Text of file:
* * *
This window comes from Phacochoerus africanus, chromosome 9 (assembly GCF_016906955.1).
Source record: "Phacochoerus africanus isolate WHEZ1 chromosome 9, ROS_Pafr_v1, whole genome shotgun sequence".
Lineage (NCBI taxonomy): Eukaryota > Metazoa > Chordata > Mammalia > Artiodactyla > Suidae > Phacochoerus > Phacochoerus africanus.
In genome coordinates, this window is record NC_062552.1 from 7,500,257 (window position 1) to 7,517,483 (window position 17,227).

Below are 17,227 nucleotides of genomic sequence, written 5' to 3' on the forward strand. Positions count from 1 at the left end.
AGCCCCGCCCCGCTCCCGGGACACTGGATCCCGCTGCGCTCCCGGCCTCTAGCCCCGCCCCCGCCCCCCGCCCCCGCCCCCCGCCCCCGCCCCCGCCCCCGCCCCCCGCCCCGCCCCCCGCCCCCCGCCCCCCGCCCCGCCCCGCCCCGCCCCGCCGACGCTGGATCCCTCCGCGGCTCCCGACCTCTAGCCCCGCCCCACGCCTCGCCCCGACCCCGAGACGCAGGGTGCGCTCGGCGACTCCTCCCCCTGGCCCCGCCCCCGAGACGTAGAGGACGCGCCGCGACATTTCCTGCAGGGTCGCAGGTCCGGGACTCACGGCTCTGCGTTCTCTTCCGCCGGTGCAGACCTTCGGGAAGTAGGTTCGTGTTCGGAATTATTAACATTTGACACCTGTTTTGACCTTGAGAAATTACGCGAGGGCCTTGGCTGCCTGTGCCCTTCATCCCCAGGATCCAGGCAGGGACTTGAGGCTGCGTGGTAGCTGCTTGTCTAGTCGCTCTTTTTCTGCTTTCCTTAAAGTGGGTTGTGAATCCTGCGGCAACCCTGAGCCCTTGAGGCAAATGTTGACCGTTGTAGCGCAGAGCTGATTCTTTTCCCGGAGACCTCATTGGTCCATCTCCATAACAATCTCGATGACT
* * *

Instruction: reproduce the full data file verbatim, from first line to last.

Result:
This window comes from Phacochoerus africanus, chromosome 9 (assembly GCF_016906955.1).
Source record: "Phacochoerus africanus isolate WHEZ1 chromosome 9, ROS_Pafr_v1, whole genome shotgun sequence".
Lineage (NCBI taxonomy): Eukaryota > Metazoa > Chordata > Mammalia > Artiodactyla > Suidae > Phacochoerus > Phacochoerus africanus.
In genome coordinates, this window is record NC_062552.1 from 7,500,257 (window position 1) to 7,517,483 (window position 17,227).

Below are 17,227 nucleotides of genomic sequence, written 5' to 3' on the forward strand. Positions count from 1 at the left end.
AGCCCCGCCCCGCTCCCGGGACACTGGATCCCGCTGCGCTCCCGGCCTCTAGCCCCGCCCCCGCCCCCCGCCCCCGCCCCCCGCCCCCGCCCCCGCCCCCGCCCCCCGCCCCGCCCCCCGCCCCCCGCCCCCCGCCCCGCCCCGCCCCGCCCCGCCGACGCTGGATCCCTCCGCGGCTCCCGACCTCTAGCCCCGCCCCACGCCTCGCCCCGACCCCGAGACGCAGGGTGCGCTCGGCGACTCCTCCCCCTGGCCCCGCCCCCGAGACGTAGAGGACGCGCCGCGACATTTCCTGCAGGGTCGCAGGTCCGGGACTCACGGCTCTGCGTTCTCTTCCGCCGGTGCAGACCTTCGGGAAGTAGGTTCGTGTTCGGAATTATTAACATTTGACACCTGTTTTGACCTTGAGAAATTACGCGAGGGCCTTGGCTGCCTGTGCCCTTCATCCCCAGGATCCAGGCAGGGACTTGAGGCTGCGTGGTAGCTGCTTGTCTAGTCGCTCTTTTTCTGCTTTCCTTAAAGTGGGTTGTGAATCCTGCGGCAACCCTGAGCCCTTGAGGCAAATGTTGACCGTTGTAGCGCAGAGCTGATTCTTTTCCCGGAGACCTCATTGGTCCATCTCCATAACAATCTCGATGACT